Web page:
Overweight? Your Brain May not Know When to Stop
Most of us have experienced the kind of mindless eating where we're gobbling up handfuls of some snack food or another? However, it may not be because we're hungry. New brain research is finding that activity in the amygdala, the part of the brain that is important for orchestrating feelings hunger and satiation, is reduced in healthy weight people versus overweight people. In other words, overweight individuals are not getting the signals from the brain that they are actually full.
This is fascinating and at the same time leaves me wanting more information about what the factors are that carry on that activation in the amygdala even after enough food in ingested.
One thing we also know about the amygdala is that is has been called the "fear circuit." Fear is often the underlying emotion when it comes to anxiety.
So it would make sense that the underlying emotion that keeps the amygdala activated is some sort of fear or anxiety even with fullness present which then inhibits the amygdala from doing its job of sending the signal of satiation.
Then the question comes in, well, for some people being overweight is an issue with metabolism, while for others it may be an anxious behavior. So it may not be so clear cut.
Even so, it's good to be aware of so we can inquire into whether we're eating from a place of restlessness and boredom which anxiety lies beneath.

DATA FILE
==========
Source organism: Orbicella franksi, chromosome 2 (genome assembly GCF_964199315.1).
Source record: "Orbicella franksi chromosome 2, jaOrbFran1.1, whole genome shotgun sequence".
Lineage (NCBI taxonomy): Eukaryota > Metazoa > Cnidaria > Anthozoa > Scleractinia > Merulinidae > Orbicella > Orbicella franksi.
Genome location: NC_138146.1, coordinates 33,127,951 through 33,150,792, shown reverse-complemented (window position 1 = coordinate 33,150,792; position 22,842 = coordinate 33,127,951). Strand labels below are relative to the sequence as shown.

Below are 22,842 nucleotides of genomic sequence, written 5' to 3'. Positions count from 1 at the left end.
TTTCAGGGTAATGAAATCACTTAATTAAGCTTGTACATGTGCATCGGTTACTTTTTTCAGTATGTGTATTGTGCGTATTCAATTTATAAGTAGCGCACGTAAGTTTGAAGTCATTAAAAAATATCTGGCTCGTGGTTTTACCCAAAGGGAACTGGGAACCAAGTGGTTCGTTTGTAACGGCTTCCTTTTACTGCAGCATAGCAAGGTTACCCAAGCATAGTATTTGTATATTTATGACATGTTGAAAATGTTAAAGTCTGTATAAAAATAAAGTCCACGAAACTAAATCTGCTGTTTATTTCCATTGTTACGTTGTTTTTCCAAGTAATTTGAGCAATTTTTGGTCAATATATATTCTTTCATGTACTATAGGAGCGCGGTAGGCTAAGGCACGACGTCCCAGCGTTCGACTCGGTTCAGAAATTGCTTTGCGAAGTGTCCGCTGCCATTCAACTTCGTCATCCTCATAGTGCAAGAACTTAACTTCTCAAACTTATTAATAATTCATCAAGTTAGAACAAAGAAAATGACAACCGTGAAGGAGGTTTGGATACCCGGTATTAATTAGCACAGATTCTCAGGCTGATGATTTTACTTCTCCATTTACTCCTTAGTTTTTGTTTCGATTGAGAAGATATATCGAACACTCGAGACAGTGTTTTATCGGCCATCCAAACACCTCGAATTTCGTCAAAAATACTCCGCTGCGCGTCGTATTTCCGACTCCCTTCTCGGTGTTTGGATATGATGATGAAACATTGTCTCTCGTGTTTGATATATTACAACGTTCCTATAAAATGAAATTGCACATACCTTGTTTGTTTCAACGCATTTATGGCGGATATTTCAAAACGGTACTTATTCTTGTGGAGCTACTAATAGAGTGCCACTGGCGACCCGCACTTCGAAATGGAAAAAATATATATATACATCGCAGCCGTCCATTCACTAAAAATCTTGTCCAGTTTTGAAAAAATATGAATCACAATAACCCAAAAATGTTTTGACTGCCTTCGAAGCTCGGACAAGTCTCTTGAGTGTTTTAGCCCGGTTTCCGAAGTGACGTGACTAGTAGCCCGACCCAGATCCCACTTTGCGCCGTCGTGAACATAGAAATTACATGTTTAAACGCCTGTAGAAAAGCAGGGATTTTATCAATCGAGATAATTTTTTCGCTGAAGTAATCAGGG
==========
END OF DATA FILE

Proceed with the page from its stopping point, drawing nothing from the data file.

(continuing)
On a more practical note, these emotions are often experienced as thoughts in the mind, which some people call cravings and sensations in the body which some people call urges.
We might be able to trick the amygdala or fear circuit by learning to surf the urge as Alan Marlatt, Ph.D. says in his Mindfulness-Based Relapse Prevention programs. This is the process of bringing mindfulness to the physical reaction that is happening in the body and paying attention to it nonjudgmentally as it rises, peaks and begins to pass away.
In doing this we are no longer slaves to the misfiring in our brain and can take control over what our mind may realize is healthier for us.
Now, this is a practice, but with awareness around the neurological reasoning why we are not feeling full, we can gain some perspective and choose a different response (e.g. urge surfing).
Easier said than done, but with practice we become more aware of choice, begin to change our brains, and may create a path toward greater health and well-being.
As always, please share your thoughts, stories and questions below. Your interaction creates a living wisdom we can all benefit from.
could it be? - Cindy - Jul 16th 2010
Mental illness medication packs pounds on just about everyone! how can there be weight loss if all those meds. slow you down.
Mental illness medication have ruined my life, twice going off of them, helped me to lose! then I realized, going back into the hospital soon after, I needed my meds.
I'm shy, I have a hard time making friends, what do you think happened when I gained as much as two more of me?
What I Wonder Though - Cathy - Jul 15th 2010
What I wonder though in reading this is that a lot of overweight people "graze" versus eating 3 meals (or the 3 smaller meals with 2 small snacks) so maybe that is not the way that whatever thing in your brain can operate. Even in eating a regular meal, they tell you to wait 5 minutes before eating that second serving because it takes that long before you can tell if you are full - in 5 minutes I can eat a lot of food and being really overfull a few minutes later. So.........
Easier said than done - janine - Jul 15th 2010
The core message of bringing mindfulness to the feeling as it rises and falls away again is so hard to do in practise.
The reward for not do, is not as strong as the reward for do.